After getting off to a blazing-hot start without their superstar, Dirk Nowitzki, in the lineup, the Dallas Mavericks have now come back down to earth, losing three straight to fall to 4-4 on the season.
As of Monday, Nowitzki told CBSSports.com that his rehab from right knee surgery was taking "longer than he hoped it would," so things don't exactly look promising to get Dirk back any time soon.
Since there is no real set timetable for Dirk's return, the team must now rally around each other if it wishes to get back over .500 by the time Nowitzki is healthy.
Here are five predictions about how the team will fare in the next few weeks as it continues to await the return of Dirk Nowitzki.
Of all of the Mavericks' big-name offseason pickups, the one who has produced the least so far this year has been Elton Brand.
Brand has started all seven games he has played in, but his numbers are down across the board. He is averaging just 6.4 PPG and 5.4 RPG on 36.2 percent shooting so far this season.
Brand has looked lost at times in the Mavs' new offense, which is surprising for a veteran player of his stature. He has been losing playing time late in games to Brandan Wright, Chris Kaman and Troy Murphy, who are all stepping in Nowitzki's absence.
Brand simply needs to play a bigger role without Dirk in the game. Although he is up there in years, he is still capable of being a dynamic post player. Rick Carlisle needs to do his part to get Brand more touches, but Brand must also be smarter about his shot selection and play within the flow of the offense.
Easily, Dallas' biggest weakness so far this year has been a total lack of intensity in rebounding the basketball.
In its second game against Charlotte this season, the Bobcats basically came back into the game and won it because of lack of effort in defensive rebounding by the Mavericks late in the fourth quarter and overtime.
As a whole, the team is 19th in the NBA in total rebounding, but it is an abysmal 28th in rebounding differential at minus-5.1 per contest. Only the lowly Kings and Pistons have a worse rebounding difference in the NBA so far.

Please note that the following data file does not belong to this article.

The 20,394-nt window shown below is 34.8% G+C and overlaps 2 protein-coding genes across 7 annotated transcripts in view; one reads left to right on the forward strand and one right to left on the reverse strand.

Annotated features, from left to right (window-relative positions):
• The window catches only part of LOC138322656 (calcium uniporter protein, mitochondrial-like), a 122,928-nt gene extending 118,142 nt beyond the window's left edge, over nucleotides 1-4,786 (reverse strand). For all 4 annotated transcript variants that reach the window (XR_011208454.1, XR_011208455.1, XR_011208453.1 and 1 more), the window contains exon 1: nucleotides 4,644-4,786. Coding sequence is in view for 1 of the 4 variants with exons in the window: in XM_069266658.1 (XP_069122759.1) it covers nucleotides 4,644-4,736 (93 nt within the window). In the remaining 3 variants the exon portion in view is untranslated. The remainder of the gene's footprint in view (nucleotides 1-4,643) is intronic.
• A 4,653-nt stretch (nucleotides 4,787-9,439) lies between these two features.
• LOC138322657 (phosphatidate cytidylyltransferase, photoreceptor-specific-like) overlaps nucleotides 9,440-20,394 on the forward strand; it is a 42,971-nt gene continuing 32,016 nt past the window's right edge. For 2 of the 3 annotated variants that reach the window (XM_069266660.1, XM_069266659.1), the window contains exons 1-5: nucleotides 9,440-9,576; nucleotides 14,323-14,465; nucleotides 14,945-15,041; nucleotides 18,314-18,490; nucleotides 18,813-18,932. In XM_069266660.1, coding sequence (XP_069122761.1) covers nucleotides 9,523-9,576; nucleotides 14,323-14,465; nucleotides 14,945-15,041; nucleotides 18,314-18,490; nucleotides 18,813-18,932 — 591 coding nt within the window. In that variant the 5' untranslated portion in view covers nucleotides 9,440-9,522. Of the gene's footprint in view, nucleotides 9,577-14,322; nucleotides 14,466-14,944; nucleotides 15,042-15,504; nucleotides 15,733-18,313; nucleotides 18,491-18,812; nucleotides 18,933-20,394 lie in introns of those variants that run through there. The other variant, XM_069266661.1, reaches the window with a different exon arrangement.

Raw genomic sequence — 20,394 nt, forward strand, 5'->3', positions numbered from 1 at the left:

Unfortunately for the Mavericks, it doesn't seem as though this problem is going to change anytime soon.
The team's leading rebounder is Shawn Marion. While admittedly, Marion is a great rebounder for his position, when your team is being led in rebounds by a small forward, it probably doesn't say good things about the big men down low.
As good as Chris Kaman and Brandan Wright are offensively, they are just as bad in the rebounding department. Despite playing a combined 39 minutes a game, the two only average a total of 10.6 boards.
Unless the team has a sudden change in philosophy and starts emphasizing rebounding, it will continue to struggle in this area as it awaits the return of Dirk Nowitzki.
Dallas has been really utilizing its deep bench so far this season, as it has played 15 different players in its first eight games.
Vince Carter really seems to be excelling in his new-found role as a sixth man, and Chris Kaman is also doing solid work off of the bench while Brandan Wright starts.
Still, the Mavericks have two young players who have been impressive in limited minutes in 2012-2013 thus far.
Firstly, rookie Jae Crowder has had an up-and-down start to his career thus far, but he has shown the ability to be a contributing NBA player either as a starter or a bench player.